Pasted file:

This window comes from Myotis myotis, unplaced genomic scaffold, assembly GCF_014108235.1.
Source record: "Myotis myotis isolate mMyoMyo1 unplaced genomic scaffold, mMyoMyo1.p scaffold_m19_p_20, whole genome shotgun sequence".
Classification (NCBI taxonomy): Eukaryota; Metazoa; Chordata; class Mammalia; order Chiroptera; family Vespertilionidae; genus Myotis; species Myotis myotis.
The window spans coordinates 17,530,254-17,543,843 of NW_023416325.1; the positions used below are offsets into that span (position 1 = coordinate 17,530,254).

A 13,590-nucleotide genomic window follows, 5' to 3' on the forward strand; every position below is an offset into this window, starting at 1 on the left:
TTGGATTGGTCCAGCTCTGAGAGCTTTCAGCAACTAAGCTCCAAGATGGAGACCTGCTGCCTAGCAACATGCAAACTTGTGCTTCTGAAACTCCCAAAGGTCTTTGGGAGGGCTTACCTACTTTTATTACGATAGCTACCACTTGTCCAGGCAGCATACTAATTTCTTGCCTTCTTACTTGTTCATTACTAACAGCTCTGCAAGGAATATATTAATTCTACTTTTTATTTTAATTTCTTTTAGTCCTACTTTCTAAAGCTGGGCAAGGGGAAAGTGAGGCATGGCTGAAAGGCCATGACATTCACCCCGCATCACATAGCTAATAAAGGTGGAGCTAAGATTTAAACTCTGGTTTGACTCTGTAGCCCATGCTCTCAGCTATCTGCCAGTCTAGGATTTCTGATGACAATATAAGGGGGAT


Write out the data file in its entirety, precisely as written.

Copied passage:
This window comes from Myotis myotis, unplaced genomic scaffold, assembly GCF_014108235.1.
Source record: "Myotis myotis isolate mMyoMyo1 unplaced genomic scaffold, mMyoMyo1.p scaffold_m19_p_20, whole genome shotgun sequence".
Classification (NCBI taxonomy): Eukaryota; Metazoa; Chordata; class Mammalia; order Chiroptera; family Vespertilionidae; genus Myotis; species Myotis myotis.
The window spans coordinates 17,530,254-17,543,843 of NW_023416325.1; the positions used below are offsets into that span (position 1 = coordinate 17,530,254).

A 13,590-nucleotide genomic window follows, 5' to 3' on the forward strand; every position below is an offset into this window, starting at 1 on the left:
TTGGATTGGTCCAGCTCTGAGAGCTTTCAGCAACTAAGCTCCAAGATGGAGACCTGCTGCCTAGCAACATGCAAACTTGTGCTTCTGAAACTCCCAAAGGTCTTTGGGAGGGCTTACCTACTTTTATTACGATAGCTACCACTTGTCCAGGCAGCATACTAATTTCTTGCCTTCTTACTTGTTCATTACTAACAGCTCTGCAAGGAATATATTAATTCTACTTTTTATTTTAATTTCTTTTAGTCCTACTTTCTAAAGCTGGGCAAGGGGAAAGTGAGGCATGGCTGAAAGGCCATGACATTCACCCCGCATCACATAGCTAATAAAGGTGGAGCTAAGATTTAAACTCTGGTTTGACTCTGTAGCCCATGCTCTCAGCTATCTGCCAGTCTAGGATTTCTGATGACAATATAAGGGGGAT